Croatian Tourism: Croatia Has Chance to Brand Itself as Health Destination

Lauren Simmonds

As Novac writes on the 31st of July, 2020, according to all strategies for the development of Croatian tourism’s offer, health tourism has a priority role, but this segment has also suffered a heavy blow due to the coronavirus pandemic. On the other hand, The appearance of the new coronavirus has forced us to become much more aware of the importance of health on a global scale, which could be a great advantage in the development of Croatia as a leading destination for health tourism in the future.

Marcel Medak, president of the Health Tourism Association of the Croatian Chamber of Commerce (HGK) and director of Sunčane toplice, agrees. He believes that in the future, the demand of patients for certain services, such as for the rehabilitation of chronic diseases, will fall, but he also sees this as a great chance for institutions that are ready to turn more strongly towards the health tourism market.

“I’d especially like to emphasise thallasotherapy, it uses marine natural healing factors that have a beneficial effect on the respiratory system, which is especially important in these pandemic times. This is an opportunity to use all our of potential and put a lot of hotels along the coast into the function of health tourism, which would significantly extend the existing tourist season. However, one of the key preconditions for that is the privatisation of special hospitals and health resorts, which is stated in the Action Plan for the Development of Health Tourism in the Republic of Croatia prepared by the Institute for Tourism,” Medak points out, adding that it is crucial to connect all stakeholders, and that the HGK’s Health Tourism Community should play a key role.

Terme Tuhelj Management Board Advisor Ivana Kolar believes that the Law which enables the registration of economic activity in health tourism brings great benefits with it, primarily for special hospitals and health centres that have not operated as companies and were as such not in the VAT system.

“Private entities operating on the open market and financing their business exclusively from sales activities depend on the quality of their services, communication with the market and their innovation, which motivates them to go forward with vcontinuous development and is the only long-term sustainable business model. It’s necessary to soften the borders between special hospitals, rehabilitation and wellness centres in order to get closer to European standards of health tourism and provide guests with a richer service,” said Kolar, and Medak agrees that such regulations bring about much more transparent business, simpler tax policies and a simpler employee recruitment procedure.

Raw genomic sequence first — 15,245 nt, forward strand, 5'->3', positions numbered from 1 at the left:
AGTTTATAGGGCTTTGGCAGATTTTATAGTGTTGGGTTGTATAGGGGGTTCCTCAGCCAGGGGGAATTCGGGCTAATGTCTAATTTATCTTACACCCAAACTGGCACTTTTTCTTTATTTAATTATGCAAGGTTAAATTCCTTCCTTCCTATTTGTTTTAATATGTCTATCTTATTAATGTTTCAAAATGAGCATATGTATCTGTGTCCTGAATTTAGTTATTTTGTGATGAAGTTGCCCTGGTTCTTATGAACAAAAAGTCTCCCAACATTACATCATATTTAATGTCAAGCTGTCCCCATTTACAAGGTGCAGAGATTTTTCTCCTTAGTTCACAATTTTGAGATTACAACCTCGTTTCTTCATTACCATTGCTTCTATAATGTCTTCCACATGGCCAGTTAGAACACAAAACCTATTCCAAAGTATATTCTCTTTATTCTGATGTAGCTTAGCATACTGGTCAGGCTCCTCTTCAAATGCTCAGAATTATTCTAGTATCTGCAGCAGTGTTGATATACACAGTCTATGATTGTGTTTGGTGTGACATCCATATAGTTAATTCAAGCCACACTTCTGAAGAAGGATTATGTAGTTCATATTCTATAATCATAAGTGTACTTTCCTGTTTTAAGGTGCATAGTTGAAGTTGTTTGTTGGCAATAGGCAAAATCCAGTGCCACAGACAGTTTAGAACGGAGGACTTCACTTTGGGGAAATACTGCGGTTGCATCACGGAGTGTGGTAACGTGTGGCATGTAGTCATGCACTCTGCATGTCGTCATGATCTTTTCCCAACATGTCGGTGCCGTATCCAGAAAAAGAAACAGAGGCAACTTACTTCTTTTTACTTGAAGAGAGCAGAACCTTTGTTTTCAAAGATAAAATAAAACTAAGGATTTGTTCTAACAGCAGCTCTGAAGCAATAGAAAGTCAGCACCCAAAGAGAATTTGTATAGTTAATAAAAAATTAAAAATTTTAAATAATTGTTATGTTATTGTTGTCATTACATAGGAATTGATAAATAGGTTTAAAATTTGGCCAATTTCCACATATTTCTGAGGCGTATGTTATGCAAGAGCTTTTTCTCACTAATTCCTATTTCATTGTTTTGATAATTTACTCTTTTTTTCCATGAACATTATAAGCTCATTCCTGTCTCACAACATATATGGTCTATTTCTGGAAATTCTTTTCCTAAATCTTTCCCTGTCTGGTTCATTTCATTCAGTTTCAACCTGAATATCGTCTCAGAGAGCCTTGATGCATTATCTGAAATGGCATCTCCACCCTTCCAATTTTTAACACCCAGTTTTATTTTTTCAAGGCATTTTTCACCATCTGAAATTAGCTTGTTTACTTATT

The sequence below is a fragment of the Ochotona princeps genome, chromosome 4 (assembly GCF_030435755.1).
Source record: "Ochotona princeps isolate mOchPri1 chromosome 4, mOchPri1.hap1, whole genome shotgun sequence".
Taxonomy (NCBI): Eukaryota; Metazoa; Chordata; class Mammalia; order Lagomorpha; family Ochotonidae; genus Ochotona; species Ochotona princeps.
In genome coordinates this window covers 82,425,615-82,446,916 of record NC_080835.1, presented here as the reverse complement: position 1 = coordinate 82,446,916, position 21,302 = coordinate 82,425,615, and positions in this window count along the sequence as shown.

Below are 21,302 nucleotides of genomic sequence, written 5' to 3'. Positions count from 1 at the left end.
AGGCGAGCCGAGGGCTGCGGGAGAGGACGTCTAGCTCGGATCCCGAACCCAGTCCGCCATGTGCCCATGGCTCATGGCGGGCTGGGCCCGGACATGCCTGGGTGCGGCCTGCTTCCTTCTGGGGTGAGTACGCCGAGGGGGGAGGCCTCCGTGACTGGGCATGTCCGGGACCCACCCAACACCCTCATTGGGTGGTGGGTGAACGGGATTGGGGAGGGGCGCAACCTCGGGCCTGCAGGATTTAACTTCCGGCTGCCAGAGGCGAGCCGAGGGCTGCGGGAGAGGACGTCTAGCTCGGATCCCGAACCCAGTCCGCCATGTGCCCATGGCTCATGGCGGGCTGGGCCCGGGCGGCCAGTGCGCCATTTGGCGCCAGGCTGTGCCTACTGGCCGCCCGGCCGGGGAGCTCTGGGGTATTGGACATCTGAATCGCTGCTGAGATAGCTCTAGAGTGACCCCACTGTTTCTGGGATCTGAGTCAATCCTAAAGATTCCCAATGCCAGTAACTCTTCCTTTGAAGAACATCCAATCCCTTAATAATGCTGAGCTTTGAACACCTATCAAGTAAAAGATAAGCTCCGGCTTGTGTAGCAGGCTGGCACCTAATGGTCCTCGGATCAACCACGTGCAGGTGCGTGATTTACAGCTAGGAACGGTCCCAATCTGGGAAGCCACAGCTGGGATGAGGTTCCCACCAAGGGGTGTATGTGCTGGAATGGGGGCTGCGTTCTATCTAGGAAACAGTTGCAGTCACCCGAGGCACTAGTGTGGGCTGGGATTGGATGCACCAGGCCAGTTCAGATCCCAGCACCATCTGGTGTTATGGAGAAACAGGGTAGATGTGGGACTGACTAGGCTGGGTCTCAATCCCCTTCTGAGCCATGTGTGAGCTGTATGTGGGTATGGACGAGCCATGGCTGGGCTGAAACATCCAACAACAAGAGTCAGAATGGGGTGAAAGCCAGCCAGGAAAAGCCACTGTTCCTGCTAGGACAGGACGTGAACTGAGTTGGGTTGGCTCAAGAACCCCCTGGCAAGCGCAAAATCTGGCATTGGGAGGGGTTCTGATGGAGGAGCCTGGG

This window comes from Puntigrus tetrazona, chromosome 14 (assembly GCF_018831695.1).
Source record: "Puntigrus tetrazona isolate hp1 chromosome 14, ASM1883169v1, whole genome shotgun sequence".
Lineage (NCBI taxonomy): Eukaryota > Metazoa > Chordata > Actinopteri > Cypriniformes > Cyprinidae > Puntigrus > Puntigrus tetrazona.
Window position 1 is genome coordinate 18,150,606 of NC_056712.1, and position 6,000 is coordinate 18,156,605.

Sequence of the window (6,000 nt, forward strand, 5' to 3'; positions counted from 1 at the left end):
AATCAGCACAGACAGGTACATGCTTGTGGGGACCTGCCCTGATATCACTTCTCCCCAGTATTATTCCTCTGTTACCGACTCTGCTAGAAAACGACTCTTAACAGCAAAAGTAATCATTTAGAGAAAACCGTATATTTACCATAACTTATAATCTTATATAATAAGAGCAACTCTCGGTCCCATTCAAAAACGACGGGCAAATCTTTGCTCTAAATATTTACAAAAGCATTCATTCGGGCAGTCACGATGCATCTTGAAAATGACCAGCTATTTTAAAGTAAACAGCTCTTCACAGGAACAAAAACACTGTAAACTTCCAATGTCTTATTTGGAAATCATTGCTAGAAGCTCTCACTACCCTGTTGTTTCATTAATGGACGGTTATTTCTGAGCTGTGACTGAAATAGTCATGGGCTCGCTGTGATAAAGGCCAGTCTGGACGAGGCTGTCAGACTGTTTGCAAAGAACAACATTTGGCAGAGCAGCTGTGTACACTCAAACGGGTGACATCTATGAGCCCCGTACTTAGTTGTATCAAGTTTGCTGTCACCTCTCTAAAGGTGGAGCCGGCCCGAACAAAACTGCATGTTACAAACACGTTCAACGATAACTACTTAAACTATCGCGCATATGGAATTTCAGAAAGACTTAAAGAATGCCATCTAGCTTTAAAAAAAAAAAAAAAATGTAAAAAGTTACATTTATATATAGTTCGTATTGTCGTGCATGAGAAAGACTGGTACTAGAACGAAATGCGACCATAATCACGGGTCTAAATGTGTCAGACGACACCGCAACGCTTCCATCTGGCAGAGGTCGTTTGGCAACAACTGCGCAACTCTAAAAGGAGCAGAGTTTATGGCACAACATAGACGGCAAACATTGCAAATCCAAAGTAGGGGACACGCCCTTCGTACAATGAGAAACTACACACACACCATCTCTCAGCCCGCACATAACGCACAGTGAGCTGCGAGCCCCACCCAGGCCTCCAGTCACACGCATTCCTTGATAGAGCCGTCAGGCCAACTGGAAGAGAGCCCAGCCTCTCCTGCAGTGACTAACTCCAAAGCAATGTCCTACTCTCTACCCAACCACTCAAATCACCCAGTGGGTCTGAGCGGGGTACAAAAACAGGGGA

Krešimir Škof, deputy director of the Special Hospital for Medical Rehabilitation Stubičke Toplice, which is also registered for health tourism, emphasises that the new legislative framework is good because there is no need to establish a subsidiary, but everything is done “under the same hat”. However, he says that the registration of the activity itself means nothing if it isn’t accompanied by an adequate offer.

“If the facilities are old and of poor quality, if the service doesn’t meet the criteria of a demanding market and if there’s no evidence of quality, then there can be no progress in the market. We’ve invested in our workers, services and facilities for years – over 80 million kuna has been invested in the last ten years,” said Škof.

Another great strength of health tourism for Croatian tourism is that most of the facilities are located in the interior of Croatia and provide great potential for the development of continental tourism, and good examples of such development can be seen in Croatia’s neighbouring countries. Strengthening continental tourism capacities would bring about more balanced economic development and reduce seasonality, but the precondition for all this is a quality and well-educated workforce. All our interlocutors agree with this, so they’re paying special attention to their employees and their education.

In addition to the existing educational institutions, the Regional Centre of Competence in Tourism and Hospitality in Zabok will soon be established. The centre should contribute to the education of future staff needed in this sector, adult education and the monitoring of new technologies and trends across the rest of Europe and the world, and this is especially welcomed in the already popular Terme Tuhelj.

“Terme Tuhelj has always actively cooperated with the hospitality school in Zabok, which is the foundation of the development of the competence centre, and we’ll be very happy to involve all those who actively participate in the development of tourism in its work and activities. It’s difficult when it comes to staff working in tourism in the whole of Croatia, and Zagorje is no exception, so Terme has developed internal protocols for training, education and the further development of its employees, from the point of their employment to their entire career. There have been cases of hiring foreign staff, but in small numbers, so for now the team is managing to fill up with staff from Croatia, mostly from Zagorje and the surrounding areas,” said Horvat, and Medak thinks similarly, pointing out that in Sunčane toplice they had no problems finding workers, as well as other employers in health tourism.

“The biggest staffing problem is the chronic shortage of specialist doctors that we had in Sunčane toplice, so we imported two doctors from Bosnia and Herzegovina and Serbia,” explaind Medak, concluding that currently, the biggest challenge is the promotion of health tourism, especially through the Croatian National Tourist Board (HTZ), for which it is necessary to significantly increase funds.

For more on Croatian tourism in the coronavirus era, follow our travel page.


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